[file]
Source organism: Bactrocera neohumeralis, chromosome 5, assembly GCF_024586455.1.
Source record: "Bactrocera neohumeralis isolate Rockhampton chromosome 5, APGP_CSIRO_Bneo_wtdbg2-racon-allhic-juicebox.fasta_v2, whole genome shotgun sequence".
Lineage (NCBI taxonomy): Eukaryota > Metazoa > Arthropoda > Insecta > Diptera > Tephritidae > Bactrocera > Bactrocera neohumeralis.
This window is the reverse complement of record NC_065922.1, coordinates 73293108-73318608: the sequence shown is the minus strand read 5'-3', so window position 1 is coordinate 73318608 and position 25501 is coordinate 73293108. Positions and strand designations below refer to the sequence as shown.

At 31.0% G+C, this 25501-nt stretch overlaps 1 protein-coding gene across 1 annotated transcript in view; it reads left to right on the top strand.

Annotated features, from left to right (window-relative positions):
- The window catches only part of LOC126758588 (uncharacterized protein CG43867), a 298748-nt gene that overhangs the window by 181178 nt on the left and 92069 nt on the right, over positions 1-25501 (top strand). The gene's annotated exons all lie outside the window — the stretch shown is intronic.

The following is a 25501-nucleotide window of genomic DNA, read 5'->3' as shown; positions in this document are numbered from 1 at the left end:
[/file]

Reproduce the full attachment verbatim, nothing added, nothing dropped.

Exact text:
Source organism: Bactrocera neohumeralis, chromosome 5, assembly GCF_024586455.1.
Source record: "Bactrocera neohumeralis isolate Rockhampton chromosome 5, APGP_CSIRO_Bneo_wtdbg2-racon-allhic-juicebox.fasta_v2, whole genome shotgun sequence".
Lineage (NCBI taxonomy): Eukaryota > Metazoa > Arthropoda > Insecta > Diptera > Tephritidae > Bactrocera > Bactrocera neohumeralis.
This window is the reverse complement of record NC_065922.1, coordinates 73293108-73318608: the sequence shown is the minus strand read 5'-3', so window position 1 is coordinate 73318608 and position 25501 is coordinate 73293108. Positions and strand designations below refer to the sequence as shown.

At 31.0% G+C, this 25501-nt stretch overlaps 1 protein-coding gene across 1 annotated transcript in view; it reads left to right on the top strand.

Annotated features, from left to right (window-relative positions):
- The window catches only part of LOC126758588 (uncharacterized protein CG43867), a 298748-nt gene that overhangs the window by 181178 nt on the left and 92069 nt on the right, over positions 1-25501 (top strand). The gene's annotated exons all lie outside the window — the stretch shown is intronic.

The following is a 25501-nucleotide window of genomic DNA, read 5'->3' as shown; positions in this document are numbered from 1 at the left end: